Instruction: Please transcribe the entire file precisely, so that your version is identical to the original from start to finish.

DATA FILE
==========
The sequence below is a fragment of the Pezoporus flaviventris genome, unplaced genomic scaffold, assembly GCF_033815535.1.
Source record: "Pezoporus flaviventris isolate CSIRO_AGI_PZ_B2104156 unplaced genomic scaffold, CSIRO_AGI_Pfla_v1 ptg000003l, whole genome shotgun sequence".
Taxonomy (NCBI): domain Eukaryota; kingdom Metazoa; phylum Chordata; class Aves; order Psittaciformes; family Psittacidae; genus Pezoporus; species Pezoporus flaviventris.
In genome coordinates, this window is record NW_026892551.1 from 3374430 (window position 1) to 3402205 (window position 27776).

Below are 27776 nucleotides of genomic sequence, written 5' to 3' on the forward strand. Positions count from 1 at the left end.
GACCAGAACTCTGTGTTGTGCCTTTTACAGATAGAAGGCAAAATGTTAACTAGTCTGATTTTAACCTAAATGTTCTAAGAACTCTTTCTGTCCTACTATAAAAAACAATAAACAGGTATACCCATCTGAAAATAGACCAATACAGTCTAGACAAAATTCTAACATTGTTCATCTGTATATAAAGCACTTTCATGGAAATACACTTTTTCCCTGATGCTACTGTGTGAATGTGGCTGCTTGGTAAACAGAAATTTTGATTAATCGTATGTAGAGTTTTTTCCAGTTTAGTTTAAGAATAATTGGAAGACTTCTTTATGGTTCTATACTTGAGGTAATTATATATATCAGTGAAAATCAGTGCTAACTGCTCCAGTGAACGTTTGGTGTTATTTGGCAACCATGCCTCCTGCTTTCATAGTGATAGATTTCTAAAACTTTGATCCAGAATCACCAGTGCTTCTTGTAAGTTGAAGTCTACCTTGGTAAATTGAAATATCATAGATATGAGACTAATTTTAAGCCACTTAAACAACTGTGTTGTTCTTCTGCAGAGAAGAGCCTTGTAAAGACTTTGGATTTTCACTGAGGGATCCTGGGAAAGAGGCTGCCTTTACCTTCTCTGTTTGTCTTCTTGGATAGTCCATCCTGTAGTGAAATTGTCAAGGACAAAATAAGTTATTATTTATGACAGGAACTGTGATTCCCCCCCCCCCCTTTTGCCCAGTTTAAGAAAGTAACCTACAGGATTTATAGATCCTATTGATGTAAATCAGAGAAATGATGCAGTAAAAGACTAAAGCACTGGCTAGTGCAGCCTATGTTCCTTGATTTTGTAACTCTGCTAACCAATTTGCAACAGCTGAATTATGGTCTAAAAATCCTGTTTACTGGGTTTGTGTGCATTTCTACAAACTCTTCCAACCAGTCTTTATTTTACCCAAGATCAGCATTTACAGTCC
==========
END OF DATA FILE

The sequence below is a fragment of the Pezoporus flaviventris genome, unplaced genomic scaffold, assembly GCF_033815535.1.
Source record: "Pezoporus flaviventris isolate CSIRO_AGI_PZ_B2104156 unplaced genomic scaffold, CSIRO_AGI_Pfla_v1 ptg000003l, whole genome shotgun sequence".
Taxonomy (NCBI): domain Eukaryota; kingdom Metazoa; phylum Chordata; class Aves; order Psittaciformes; family Psittacidae; genus Pezoporus; species Pezoporus flaviventris.
In genome coordinates, this window is record NW_026892551.1 from 3374430 (window position 1) to 3402205 (window position 27776).

Below are 27776 nucleotides of genomic sequence, written 5' to 3' on the forward strand. Positions count from 1 at the left end.
GACCAGAACTCTGTGTTGTGCCTTTTACAGATAGAAGGCAAAATGTTAACTAGTCTGATTTTAACCTAAATGTTCTAAGAACTCTTTCTGTCCTACTATAAAAAACAATAAACAGGTATACCCATCTGAAAATAGACCAATACAGTCTAGACAAAATTCTAACATTGTTCATCTGTATATAAAGCACTTTCATGGAAATACACTTTTTCCCTGATGCTACTGTGTGAATGTGGCTGCTTGGTAAACAGAAATTTTGATTAATCGTATGTAGAGTTTTTTCCAGTTTAGTTTAAGAATAATTGGAAGACTTCTTTATGGTTCTATACTTGAGGTAATTATATATATCAGTGAAAATCAGTGCTAACTGCTCCAGTGAACGTTTGGTGTTATTTGGCAACCATGCCTCCTGCTTTCATAGTGATAGATTTCTAAAACTTTGATCCAGAATCACCAGTGCTTCTTGTAAGTTGAAGTCTACCTTGGTAAATTGAAATATCATAGATATGAGACTAATTTTAAGCCACTTAAACAACTGTGTTGTTCTTCTGCAGAGAAGAGCCTTGTAAAGACTTTGGATTTTCACTGAGGGATCCTGGGAAAGAGGCTGCCTTTACCTTCTCTGTTTGTCTTCTTGGATAGTCCATCCTGTAGTGAAATTGTCAAGGACAAAATAAGTTATTATTTATGACAGGAACTGTGATTCCCCCCCCCCCCTTTTGCCCAGTTTAAGAAAGTAACCTACAGGATTTATAGATCCTATTGATGTAAATCAGAGAAATGATGCAGTAAAAGACTAAAGCACTGGCTAGTGCAGCCTATGTTCCTTGATTTTGTAACTCTGCTAACCAATTTGCAACAGCTGAATTATGGTCTAAAAATCCTGTTTACTGGGTTTGTGTGCATTTCTACAAACTCTTCCAACCAGTCTTTATTTTACCCAAGATCAGCATTTACAGTCC